- Reform carceral systems to be less hellish and criminalizing, recognizing that certainly many of the people there are innocent despite the current legal system’s not-so-best efforts. Prison guards fall under the ‘deadly force’ category; unions of them may not be legally recognized, nor may their work be outsourced to a private company. All revenues of the prison system are recognized as punitive revenue and go to the tax-filer refundable pool. Use video surveillance with immediate actual responses to establish a firm and complete rule of law inside prisons, without violent dominance of the strongest inmates; tolerating prison violence leaves inmates in very poor shape to reenter society as law-abiding people. Prisons must provide at least 3000 calories per day and 120 grams of protein without extra fees; violating this principle puts people in bad shape when they get out of prison and try to reenter society. (No, 2000 calories was not a realistic daily requirement. That was always a made-up figure with no basis in science.) Work by inmates must offer at least half of minimum wage, and the inmates’ wages must be fully available to them as a nest egg when they prepare to reenter society. Prison guards should be trained in de-escalation; their employment process should be subjected to whatever anti-bully filters are figured out for police, if we ever figure those out; and their training should remind them frequently that some of the inmates must certainly be complete innocents.
- Suspend or revoke driver’s licenses only for offenses directly about driving safety. Now and then some legislator gets the bright idea to have a law suspending somebody’s driver’s license for reason X. This is apparently a huge pain point in practice for members of marginalized communities and a primary cause of their illegalization; they can’t actually continue going to their job and taking care of their kids without driving. This may not sound like a big dramatic point; but it’s one of the top priorities for helping the actual people on the ground, along with getting rid of predatory towing companies.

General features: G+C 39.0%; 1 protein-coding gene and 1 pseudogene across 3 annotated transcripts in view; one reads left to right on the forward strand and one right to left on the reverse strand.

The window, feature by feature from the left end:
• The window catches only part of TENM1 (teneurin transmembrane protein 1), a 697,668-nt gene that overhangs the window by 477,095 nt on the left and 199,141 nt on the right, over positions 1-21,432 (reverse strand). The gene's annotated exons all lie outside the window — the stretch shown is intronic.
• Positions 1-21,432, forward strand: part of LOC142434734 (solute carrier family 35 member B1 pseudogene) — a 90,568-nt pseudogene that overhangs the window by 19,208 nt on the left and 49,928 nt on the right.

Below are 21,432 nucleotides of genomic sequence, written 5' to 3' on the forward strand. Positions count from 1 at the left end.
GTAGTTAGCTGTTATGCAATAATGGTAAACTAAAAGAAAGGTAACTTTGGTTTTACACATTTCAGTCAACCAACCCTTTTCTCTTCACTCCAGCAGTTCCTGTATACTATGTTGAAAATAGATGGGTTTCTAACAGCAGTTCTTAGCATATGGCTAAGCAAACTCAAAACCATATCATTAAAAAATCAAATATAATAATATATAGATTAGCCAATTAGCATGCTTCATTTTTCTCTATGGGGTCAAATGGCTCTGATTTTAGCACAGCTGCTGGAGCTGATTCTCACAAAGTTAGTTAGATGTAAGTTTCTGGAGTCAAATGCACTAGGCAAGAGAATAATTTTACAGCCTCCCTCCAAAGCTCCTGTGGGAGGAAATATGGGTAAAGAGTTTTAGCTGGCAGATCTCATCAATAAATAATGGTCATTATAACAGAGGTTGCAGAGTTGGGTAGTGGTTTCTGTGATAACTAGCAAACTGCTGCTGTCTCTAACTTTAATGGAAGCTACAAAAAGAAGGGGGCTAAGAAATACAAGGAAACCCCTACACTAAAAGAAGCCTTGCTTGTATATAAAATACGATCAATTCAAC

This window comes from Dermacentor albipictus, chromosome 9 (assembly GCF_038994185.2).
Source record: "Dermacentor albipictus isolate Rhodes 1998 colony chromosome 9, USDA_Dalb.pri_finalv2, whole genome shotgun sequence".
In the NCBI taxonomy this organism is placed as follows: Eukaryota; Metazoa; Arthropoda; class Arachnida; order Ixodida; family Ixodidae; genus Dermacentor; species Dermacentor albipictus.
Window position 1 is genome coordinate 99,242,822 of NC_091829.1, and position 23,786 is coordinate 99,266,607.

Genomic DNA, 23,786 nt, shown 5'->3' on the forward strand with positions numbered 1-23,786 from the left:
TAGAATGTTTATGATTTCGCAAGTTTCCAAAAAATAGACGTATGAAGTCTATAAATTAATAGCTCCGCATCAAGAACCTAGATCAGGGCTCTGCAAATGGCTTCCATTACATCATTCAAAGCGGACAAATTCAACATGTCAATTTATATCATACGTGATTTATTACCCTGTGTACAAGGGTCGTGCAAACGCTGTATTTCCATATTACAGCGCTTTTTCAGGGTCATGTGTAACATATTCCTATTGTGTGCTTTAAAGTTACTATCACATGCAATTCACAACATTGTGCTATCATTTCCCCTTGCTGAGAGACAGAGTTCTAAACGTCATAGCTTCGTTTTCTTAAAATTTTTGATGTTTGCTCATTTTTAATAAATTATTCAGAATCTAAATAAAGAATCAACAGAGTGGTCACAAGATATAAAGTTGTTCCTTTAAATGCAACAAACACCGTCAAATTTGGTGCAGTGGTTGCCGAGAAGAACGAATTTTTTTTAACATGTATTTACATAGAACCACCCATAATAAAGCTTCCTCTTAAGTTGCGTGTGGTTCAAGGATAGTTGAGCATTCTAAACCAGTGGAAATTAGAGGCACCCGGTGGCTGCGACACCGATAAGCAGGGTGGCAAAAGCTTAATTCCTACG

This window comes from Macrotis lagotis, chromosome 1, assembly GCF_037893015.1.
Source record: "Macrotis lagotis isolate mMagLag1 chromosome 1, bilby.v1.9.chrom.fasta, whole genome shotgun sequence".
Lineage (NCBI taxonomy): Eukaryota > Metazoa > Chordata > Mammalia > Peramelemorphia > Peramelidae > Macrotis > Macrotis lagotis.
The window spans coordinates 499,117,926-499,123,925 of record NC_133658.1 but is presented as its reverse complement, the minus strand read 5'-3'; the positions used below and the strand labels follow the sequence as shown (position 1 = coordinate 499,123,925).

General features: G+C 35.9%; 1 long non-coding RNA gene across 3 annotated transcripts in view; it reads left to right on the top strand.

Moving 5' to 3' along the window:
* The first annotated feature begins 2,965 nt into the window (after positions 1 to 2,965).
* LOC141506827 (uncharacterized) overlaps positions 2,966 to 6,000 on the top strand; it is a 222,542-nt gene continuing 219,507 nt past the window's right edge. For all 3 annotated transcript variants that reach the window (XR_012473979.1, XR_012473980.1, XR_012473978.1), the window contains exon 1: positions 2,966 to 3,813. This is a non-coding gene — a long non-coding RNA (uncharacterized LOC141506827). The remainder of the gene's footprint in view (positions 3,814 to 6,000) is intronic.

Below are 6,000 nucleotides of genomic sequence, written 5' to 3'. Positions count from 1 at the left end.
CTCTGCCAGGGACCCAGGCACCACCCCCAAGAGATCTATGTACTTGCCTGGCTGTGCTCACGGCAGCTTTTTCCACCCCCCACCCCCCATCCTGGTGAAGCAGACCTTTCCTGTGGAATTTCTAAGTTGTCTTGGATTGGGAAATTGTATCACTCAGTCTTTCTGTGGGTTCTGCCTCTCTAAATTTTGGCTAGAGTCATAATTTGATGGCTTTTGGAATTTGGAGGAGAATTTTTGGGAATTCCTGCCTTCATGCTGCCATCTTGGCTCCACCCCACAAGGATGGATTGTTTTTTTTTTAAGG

This gets pride of last place on the list, to emphasize the point that sometimes what you need to help people is to respect their actual most painful points on a day-to-day basis. That’s what it sounds like to actually care how people’s lives go, apart from exciting blood-pumping slogans.
Further arguments and details appearing in a separate page:
(I gently advise that you stop reading and call it a day, if these further arguments start to sound too lengthy and boring. If the point has already been made, there’s no reason to keep on reading.)
- Demilitarizing law enforcement.
Should police and civilians have identical levels of weaponry available?
- Zero tolerance for deaths of unarmed persons.
Regardless of the current statistical frequency of such killings, I am generally on the side of any faction, group, or just plain people who request that they be killed even less often.
- Requiring body cams with teeth.
This technology would be deployed into an adversarial situation where both clever police forces and clever criminals may try to defeat it.
- Disentangling punition from revenue / de-privatizing law enforcement.
The power to forcibly extract money, and the profit-motive, are like liquid hydrogen and liquid oxygen — an incredibly dangerous and volatile combination that should only be allowed inside the heavily armored combustion chamber of explicit tax legislation. This principle can be applied more widely to remove the predatory incentive between rogue state elements and marginalized people’s wallets.
- Comprehensive decriminalization / challenging disparate enforcement.
Prohibition in the 1920s kept the newly created ‘criminals’ inside mainstream communities. The new Prohibition dumps its ‘criminality’ into already-marginalized communities as toxic waste. It seems difficult to fix the relationship between law enforcement and those communities without fixing this.
Where to go from here:
I lack the temporal resources to pursue this agenda any further myself, and must get back to my day job. I leave it here for anyone to pick up who wants to pursue it further.
I have more money than I have time, and would contribute up to $10,000 towards the legal and clerical work to have the Comprehensive Reboot of Law Enforcement turned into a formal legislative agenda, if there was an interested legislator’s office at a state or federal level.